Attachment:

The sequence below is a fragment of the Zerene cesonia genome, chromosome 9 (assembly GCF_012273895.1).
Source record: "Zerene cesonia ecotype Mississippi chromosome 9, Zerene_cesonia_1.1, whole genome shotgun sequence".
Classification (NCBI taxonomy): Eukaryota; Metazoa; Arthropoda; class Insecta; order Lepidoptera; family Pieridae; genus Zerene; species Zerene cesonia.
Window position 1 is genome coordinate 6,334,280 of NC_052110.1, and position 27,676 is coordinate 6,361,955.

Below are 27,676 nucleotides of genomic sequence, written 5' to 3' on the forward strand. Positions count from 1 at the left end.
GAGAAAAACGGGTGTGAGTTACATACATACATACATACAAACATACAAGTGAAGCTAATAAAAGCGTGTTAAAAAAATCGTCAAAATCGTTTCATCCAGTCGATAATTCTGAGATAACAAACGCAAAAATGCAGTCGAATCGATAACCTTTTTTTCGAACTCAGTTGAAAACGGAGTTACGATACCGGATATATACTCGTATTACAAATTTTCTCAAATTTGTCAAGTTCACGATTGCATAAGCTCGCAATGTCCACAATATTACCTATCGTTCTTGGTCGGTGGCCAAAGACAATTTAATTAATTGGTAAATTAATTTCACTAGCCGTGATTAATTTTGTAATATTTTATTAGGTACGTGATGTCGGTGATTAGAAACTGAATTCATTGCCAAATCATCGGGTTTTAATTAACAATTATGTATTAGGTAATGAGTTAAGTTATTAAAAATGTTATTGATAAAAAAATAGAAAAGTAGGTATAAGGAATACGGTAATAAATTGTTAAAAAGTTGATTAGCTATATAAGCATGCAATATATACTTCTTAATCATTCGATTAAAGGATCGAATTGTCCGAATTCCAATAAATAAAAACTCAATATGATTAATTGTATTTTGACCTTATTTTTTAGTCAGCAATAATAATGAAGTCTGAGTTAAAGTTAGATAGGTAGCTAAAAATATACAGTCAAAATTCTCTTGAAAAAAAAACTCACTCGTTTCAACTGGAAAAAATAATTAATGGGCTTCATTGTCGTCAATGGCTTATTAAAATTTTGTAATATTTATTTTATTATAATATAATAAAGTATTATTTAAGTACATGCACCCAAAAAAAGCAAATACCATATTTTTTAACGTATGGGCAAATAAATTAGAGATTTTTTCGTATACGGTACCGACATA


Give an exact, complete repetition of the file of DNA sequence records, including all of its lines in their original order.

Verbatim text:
The sequence below is a fragment of the Zerene cesonia genome, chromosome 9 (assembly GCF_012273895.1).
Source record: "Zerene cesonia ecotype Mississippi chromosome 9, Zerene_cesonia_1.1, whole genome shotgun sequence".
Classification (NCBI taxonomy): Eukaryota; Metazoa; Arthropoda; class Insecta; order Lepidoptera; family Pieridae; genus Zerene; species Zerene cesonia.
Window position 1 is genome coordinate 6,334,280 of NC_052110.1, and position 27,676 is coordinate 6,361,955.

Below are 27,676 nucleotides of genomic sequence, written 5' to 3' on the forward strand. Positions count from 1 at the left end.
GAGAAAAACGGGTGTGAGTTACATACATACATACATACAAACATACAAGTGAAGCTAATAAAAGCGTGTTAAAAAAATCGTCAAAATCGTTTCATCCAGTCGATAATTCTGAGATAACAAACGCAAAAATGCAGTCGAATCGATAACCTTTTTTTCGAACTCAGTTGAAAACGGAGTTACGATACCGGATATATACTCGTATTACAAATTTTCTCAAATTTGTCAAGTTCACGATTGCATAAGCTCGCAATGTCCACAATATTACCTATCGTTCTTGGTCGGTGGCCAAAGACAATTTAATTAATTGGTAAATTAATTTCACTAGCCGTGATTAATTTTGTAATATTTTATTAGGTACGTGATGTCGGTGATTAGAAACTGAATTCATTGCCAAATCATCGGGTTTTAATTAACAATTATGTATTAGGTAATGAGTTAAGTTATTAAAAATGTTATTGATAAAAAAATAGAAAAGTAGGTATAAGGAATACGGTAATAAATTGTTAAAAAGTTGATTAGCTATATAAGCATGCAATATATACTTCTTAATCATTCGATTAAAGGATCGAATTGTCCGAATTCCAATAAATAAAAACTCAATATGATTAATTGTATTTTGACCTTATTTTTTAGTCAGCAATAATAATGAAGTCTGAGTTAAAGTTAGATAGGTAGCTAAAAATATACAGTCAAAATTCTCTTGAAAAAAAAACTCACTCGTTTCAACTGGAAAAAATAATTAATGGGCTTCATTGTCGTCAATGGCTTATTAAAATTTTGTAATATTTATTTTATTATAATATAATAAAGTATTATTTAAGTACATGCACCCAAAAAAAGCAAATACCATATTTTTTAACGTATGGGCAAATAAATTAGAGATTTTTTCGTATACGGTACCGACATA